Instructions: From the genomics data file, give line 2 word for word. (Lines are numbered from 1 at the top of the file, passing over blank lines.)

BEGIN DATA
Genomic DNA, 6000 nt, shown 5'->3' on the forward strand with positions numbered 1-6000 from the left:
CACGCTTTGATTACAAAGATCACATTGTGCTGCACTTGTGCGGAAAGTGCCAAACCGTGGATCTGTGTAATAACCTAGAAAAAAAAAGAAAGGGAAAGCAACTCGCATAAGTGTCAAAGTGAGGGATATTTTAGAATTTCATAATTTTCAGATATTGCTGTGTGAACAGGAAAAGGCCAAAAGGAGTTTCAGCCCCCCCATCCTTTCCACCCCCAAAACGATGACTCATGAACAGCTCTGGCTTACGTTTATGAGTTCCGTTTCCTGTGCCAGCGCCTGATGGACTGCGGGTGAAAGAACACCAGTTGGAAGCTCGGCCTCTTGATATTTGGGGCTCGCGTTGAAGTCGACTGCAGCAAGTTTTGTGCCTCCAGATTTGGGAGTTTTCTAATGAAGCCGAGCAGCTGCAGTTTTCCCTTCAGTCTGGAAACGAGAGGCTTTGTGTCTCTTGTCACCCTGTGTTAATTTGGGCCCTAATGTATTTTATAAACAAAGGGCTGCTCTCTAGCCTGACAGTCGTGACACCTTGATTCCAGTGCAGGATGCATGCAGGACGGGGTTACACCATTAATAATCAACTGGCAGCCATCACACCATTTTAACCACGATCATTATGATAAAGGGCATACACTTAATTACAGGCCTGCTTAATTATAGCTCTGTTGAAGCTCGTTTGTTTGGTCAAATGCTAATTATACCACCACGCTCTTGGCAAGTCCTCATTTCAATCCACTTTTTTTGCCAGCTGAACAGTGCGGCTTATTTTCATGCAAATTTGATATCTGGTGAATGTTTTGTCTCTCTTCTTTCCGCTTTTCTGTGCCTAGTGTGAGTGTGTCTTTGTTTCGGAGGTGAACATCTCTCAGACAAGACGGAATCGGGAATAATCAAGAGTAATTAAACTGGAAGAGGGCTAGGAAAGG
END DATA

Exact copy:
CACGCTTTGATTACAAAGATCACATTGTGCTGCACTTGTGCGGAAAGTGCCAAACCGTGGATCTGTGTAATAACCTAGAAAAAAAAAGAAAGGGAAAGCAACTCGCATAAGTGTCAAAGTGAGGGATATTTTAGAATTTCATAATTTTCAGATATTGCTGTGTGAACAGGAAAAGGCCAAAAGGAGTTTCAGCCCCCCCATCCTTTCCACCCCCAAAACGATGACTCATGAACAGCTCTGGCTTACGTTTATGAGTTCCGTTTCCTGTGCCAGCGCCTGATGGACTGCGGGTGAAAGAACACCAGTTGGAAGCTCGGCCTCTTGATATTTGGGGCTCGCGTTGAAGTCGACTGCAGCAAGTTTTGTGCCTCCAGATTTGGGAGTTTTCTAATGAAGCCGAGCAGCTGCAGTTTTCCCTTCAGTCTGGAAACGAGAGGCTTTGTGTCTCTTGTCACCCTGTGTTAATTTGGGCCCTAATGTATTTTATAAACAAAGGGCTGCTCTCTAGCCTGACAGTCGTGACACCTTGATTCCAGTGCAGGATGCATGCAGGACGGGGTTACACCATTAATAATCAACTGGCAGCCATCACACCATTTTAACCACGATCATTATGATAAAGGGCATACACTTAATTACAGGCCTGCTTAATTATAGCTCTGTTGAAGCTCGTTTGTTTGGTCAAATGCTAATTATACCACCACGCTCTTGGCAAGTCCTCATTTCAATCCACTTTTTTTGCCAGCTGAACAGTGCGGCTTATTTTCATGCAAATTTGATATCTGGTGAATGTTTTGTCTCTCTTCTTTCCGCTTTTCTGTGCCTAGTGTGAGTGTGTCTTTGTTTCGGAGGTGAACATCTCTCAGACAAGACGGAATCGGGAATAATCAAGAGTAATTAAACTGGAAGAGGGCTAGGAAAGG